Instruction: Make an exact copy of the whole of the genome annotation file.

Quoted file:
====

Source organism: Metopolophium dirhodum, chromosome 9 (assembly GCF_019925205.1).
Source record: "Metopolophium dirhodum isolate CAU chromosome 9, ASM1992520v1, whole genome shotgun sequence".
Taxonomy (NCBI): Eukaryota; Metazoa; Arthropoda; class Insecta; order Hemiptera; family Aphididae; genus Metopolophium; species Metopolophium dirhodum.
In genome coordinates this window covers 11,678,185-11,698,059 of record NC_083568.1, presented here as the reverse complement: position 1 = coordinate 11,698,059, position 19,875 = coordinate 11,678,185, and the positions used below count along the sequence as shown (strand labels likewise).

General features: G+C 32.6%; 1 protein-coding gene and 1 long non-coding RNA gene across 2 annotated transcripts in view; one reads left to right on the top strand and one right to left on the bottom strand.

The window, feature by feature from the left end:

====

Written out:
Source organism: Metopolophium dirhodum, chromosome 9 (assembly GCF_019925205.1).
Source record: "Metopolophium dirhodum isolate CAU chromosome 9, ASM1992520v1, whole genome shotgun sequence".
Taxonomy (NCBI): Eukaryota; Metazoa; Arthropoda; class Insecta; order Hemiptera; family Aphididae; genus Metopolophium; species Metopolophium dirhodum.
In genome coordinates this window covers 11,678,185-11,698,059 of record NC_083568.1, presented here as the reverse complement: position 1 = coordinate 11,698,059, position 19,875 = coordinate 11,678,185, and the positions used below count along the sequence as shown (strand labels likewise).

General features: G+C 32.6%; 1 protein-coding gene and 1 long non-coding RNA gene across 2 annotated transcripts in view; one reads left to right on the top strand and one right to left on the bottom strand.

The window, feature by feature from the left end: